Step 2 – Create a site map
To create the map of your customer’s site, which your vehicle(s) will use to get around, you must first drive your vehicle manually around the site. In the case of an automated forklift, this will mean driving this hybrid vehicle as normal, using its steering wheel. But in the case of an AGV or AMR (i.e. a vehicle without a hybrid mode), this robot will be controlled using a wired joystick. This joystick is supplied with your first ANT hardware shipment.
As your vehicle moves around the site, data from its LiDAR laser scanners — effectively everything that these components ‘see’ during the drive — is recorded. This data is then imported into your ANT lab configuration software and transformed into a raw site map. At this stage, this map contains not only your site’s walls and permanent features (which will be used for navigation), but also other temporary or ‘dynamic’ objects that the scanners ‘saw’, such as pallets, people, other vehicles and so on. Don’t worry, we will remove these unhelpful objects shortly.
Step 3 – Clean the site map
Next, the map is “cleaned” in ANT lab. The aim here is to keep only what’s important. Temporary objects and features can be removed, leaving just the permanent, static features – such as walls, pillars, fixed machinery etc. – that ANT needs to calculate your vehicle’s position and navigate accurately.
This approach of using only permanent references will ensure your vehicle performs as expected, time and time again. And unless there are significant changes to the building or hall’s permanent structure, the map you have created never needs to change.
Step 4 – Create your vehicle’s routes
Now that your vehicles are ready to roll and your site map is clean, you can plot the routes, the virtual paths, that your robots will use to get around, using our supplied ANT lab software.
This process is simple using ANT lab’s graphical user interface. First, we create ‘nodes’. Then, we join these together with ‘links’. A link itself can be set as either unidirectional (meaning a vehicle can travel along this section of route in only one direction) or bidirectional (either direction is possible). Easy.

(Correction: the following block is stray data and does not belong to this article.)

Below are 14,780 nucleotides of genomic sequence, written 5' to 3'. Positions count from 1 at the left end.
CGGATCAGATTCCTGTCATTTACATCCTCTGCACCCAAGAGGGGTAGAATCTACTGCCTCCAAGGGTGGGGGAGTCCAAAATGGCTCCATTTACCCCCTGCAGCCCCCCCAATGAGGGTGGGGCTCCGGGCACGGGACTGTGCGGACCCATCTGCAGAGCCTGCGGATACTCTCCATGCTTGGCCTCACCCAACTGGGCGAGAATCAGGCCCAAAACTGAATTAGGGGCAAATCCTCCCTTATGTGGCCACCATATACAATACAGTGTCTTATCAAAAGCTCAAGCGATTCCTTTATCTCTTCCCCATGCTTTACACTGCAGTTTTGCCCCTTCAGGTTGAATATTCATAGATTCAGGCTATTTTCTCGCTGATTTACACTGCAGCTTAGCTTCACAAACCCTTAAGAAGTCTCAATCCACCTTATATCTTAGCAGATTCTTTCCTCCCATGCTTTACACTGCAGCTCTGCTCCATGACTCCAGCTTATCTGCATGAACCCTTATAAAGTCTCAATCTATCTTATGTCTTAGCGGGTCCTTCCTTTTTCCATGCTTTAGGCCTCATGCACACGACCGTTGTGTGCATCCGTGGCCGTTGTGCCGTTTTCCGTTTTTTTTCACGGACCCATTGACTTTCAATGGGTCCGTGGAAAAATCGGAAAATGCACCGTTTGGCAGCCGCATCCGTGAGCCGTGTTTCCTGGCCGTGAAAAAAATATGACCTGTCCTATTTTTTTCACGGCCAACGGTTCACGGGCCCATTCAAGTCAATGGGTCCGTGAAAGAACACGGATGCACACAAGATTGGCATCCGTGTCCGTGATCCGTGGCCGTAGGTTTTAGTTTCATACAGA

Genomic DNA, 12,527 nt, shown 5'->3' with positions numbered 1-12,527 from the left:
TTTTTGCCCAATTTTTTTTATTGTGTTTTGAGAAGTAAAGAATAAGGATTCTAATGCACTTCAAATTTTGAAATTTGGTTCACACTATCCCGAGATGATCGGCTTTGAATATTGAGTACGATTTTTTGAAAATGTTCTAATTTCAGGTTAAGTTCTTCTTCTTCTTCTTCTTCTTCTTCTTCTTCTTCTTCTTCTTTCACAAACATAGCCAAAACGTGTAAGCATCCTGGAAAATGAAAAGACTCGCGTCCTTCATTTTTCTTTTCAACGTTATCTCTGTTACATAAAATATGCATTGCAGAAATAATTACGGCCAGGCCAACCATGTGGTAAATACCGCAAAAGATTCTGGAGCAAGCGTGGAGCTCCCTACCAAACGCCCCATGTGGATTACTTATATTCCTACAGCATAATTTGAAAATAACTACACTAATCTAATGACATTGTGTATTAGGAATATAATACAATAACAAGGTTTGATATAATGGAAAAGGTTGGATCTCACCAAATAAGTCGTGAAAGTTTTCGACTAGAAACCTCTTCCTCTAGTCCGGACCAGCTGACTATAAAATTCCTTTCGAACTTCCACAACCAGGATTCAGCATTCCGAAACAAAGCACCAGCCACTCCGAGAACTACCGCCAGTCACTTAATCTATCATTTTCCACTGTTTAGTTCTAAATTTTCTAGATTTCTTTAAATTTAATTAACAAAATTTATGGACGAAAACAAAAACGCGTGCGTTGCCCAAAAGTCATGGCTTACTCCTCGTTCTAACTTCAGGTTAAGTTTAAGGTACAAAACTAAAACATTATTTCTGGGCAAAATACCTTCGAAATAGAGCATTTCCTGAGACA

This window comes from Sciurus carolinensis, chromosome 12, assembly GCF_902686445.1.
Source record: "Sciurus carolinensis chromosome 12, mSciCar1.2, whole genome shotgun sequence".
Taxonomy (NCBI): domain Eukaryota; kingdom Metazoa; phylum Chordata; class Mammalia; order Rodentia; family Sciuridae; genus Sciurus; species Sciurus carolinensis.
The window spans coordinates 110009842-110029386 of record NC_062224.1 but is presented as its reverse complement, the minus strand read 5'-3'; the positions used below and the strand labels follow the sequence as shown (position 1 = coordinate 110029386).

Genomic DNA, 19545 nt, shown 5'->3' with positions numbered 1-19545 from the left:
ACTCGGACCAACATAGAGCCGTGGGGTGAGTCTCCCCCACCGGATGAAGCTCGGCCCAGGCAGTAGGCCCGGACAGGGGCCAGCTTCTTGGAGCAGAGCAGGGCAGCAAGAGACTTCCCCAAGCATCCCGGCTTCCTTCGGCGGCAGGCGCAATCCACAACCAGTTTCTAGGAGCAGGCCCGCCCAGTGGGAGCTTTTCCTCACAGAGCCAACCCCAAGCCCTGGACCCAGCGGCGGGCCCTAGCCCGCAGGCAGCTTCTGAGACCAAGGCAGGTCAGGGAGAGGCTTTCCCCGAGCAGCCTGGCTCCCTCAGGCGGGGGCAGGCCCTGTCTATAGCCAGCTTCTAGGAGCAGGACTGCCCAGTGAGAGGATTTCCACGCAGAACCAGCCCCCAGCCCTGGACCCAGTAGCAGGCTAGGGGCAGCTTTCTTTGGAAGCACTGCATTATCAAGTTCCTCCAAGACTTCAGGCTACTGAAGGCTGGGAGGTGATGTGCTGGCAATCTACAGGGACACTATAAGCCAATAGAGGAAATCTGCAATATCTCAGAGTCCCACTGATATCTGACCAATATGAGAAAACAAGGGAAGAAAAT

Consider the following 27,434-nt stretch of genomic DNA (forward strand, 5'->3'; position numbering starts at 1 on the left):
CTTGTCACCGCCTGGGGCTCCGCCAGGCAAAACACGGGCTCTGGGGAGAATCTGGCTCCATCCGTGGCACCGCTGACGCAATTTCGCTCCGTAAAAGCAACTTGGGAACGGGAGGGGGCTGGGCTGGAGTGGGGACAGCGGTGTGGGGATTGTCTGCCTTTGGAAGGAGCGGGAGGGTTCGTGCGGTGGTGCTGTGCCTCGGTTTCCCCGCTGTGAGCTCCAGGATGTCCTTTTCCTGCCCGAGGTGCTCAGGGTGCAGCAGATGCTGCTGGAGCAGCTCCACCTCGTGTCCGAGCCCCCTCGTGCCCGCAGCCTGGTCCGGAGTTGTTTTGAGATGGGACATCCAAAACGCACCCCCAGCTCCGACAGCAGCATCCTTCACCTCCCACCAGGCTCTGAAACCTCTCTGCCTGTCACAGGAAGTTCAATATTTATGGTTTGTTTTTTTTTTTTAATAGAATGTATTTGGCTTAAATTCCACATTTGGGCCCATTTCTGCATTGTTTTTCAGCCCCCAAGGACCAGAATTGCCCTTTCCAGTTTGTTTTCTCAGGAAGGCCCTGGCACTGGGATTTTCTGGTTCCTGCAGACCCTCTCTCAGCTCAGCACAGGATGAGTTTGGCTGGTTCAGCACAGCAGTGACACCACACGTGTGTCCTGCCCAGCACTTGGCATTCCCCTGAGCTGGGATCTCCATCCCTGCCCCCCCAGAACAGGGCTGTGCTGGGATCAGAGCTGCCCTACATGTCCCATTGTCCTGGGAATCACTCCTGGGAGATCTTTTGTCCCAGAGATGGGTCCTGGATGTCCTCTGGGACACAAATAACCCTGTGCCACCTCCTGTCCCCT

Step 5 – Create your vehicle’s actions
An action is a single task that is programmed to happen at a node’s location. For example, actions can be used to:
- Change a vehicle’s behavior (e.g. slow the truck down).
- Activate a vehicle’s sub-systems (e.g. lower or raise a forked machine’s forks).
- Enable the vehicle to interface with on-site machinery, such as automatic doors, elevators, palletizers, conveyors and more.
- Custom actions are also available.
The duration of this step can vary greatly, depending on the desired operation of the AGV/AMR in question. However, much of this work can usually be done in advance of arriving on the customer site. Frontloading the work this way can save days of time on-site.
When you partner with BlueBotics, an experienced BlueBotics systems engineer will travel with you to your first customer installation to ensure the success of this project and train your staff. To guarantee your team is always up-to-date with ANT best practice and our latest software updates, we also provide plenty of additional technical documentation, video tutorials, webinar content and more on our dedicated Support Portal.